A new study says that you aren’t just what you eat … you are what your dad eats too.
Researchers at the University of Texas Austin have found that environmental factors like diet can heavily influence the genes of a man’s children, especially when it comes to health concerns like diabetes and heart disease. Study co-author Oliver Rando:
Knowing what your parents were doing before you were conceived is turning out to be important in determining what disease risk factors you may be carrying.
Researchers took two groups of male mice and fed one group standard mouse food while the other group was kept on a low-protein diet. (Females were fed all the same standard mouse fare.)
Once the mice reproduced, however, the offspring of the low-protein group showed a dramatic change in gene expression. That is, children of protein-deprived dads had way more genes responsible for cholesterol synthesis.
Our results show that offspring can inherit such acquired characters even from a parent they have never directly interacted with, which provides a novel mechanism through which natural selection could act in the course of evolution.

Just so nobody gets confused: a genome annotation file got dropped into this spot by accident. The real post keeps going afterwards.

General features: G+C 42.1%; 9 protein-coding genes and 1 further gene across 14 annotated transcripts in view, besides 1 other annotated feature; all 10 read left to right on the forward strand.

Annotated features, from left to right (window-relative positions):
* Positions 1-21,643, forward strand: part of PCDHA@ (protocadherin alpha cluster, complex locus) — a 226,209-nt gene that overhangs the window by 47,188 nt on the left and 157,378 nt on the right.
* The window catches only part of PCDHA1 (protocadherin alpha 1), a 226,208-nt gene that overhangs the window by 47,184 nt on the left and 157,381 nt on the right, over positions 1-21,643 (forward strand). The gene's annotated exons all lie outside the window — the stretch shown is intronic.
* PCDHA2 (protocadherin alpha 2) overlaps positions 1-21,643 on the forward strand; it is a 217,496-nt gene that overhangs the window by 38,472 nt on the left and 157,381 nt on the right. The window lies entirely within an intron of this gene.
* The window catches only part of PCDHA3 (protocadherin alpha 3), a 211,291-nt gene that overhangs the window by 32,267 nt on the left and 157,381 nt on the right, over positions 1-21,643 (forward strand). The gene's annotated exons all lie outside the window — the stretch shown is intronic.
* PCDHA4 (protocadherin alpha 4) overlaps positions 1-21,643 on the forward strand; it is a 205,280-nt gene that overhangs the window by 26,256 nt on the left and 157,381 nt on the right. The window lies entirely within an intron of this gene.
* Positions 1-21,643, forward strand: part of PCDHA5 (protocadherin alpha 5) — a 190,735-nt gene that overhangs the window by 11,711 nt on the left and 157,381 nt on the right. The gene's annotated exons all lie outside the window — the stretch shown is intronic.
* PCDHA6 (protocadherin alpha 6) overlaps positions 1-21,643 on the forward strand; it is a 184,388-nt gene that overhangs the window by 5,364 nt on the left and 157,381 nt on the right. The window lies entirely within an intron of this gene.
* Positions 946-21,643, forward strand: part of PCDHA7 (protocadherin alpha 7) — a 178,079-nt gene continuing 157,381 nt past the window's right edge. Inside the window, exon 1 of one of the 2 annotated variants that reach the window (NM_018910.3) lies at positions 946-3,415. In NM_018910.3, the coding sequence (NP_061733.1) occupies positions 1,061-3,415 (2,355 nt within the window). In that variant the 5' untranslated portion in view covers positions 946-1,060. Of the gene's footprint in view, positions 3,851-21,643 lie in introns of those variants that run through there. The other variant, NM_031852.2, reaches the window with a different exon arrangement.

And this isn’t limited to mice. A study called the Överkalix Cohort Study looked at an isolated community in the far north of Sweden. The study found that poor duet during a man’s adolescence unleashed a slew of diseases from diabetes to obesity to cardiovascular disease in their kids and grandkids.
Our study begins to rule out the possibility that social and economic factors, or differences in the DNA sequence, may be contributing to what we’re seeing. It strongly implicates epigenetic inheritance as a contributing factor to changes in gene function.
Which brings us to the real culprit shoving its finger into the thumbwar between nature and nurture: Epigenetics.
NOVA’s “Ghost in Your Genes,” is a fascinating look at epigenetics—the “software” that tells our genes how to express themselves. They’re the little buggers responsible for the differentiation between your eye cells and your skin cells, which are genetically indistinguishable but clearly serve different functions.
What affects your epigenes? Here’s Rando again:
We don’t know why these genes are being reprogrammed or how, precisely, that information is being passed down to the next generation. We often look at a patient’s behavior and their genes to assess risk. If the patient smokes, they are going to be at an increased risk for cancer. If the family has a long history of heart disease, they might carry a gene that makes them more susceptible to heart disease.
But we’re more than just our genes and our behavior. Knowing what environmental factors your parents experienced is also important.
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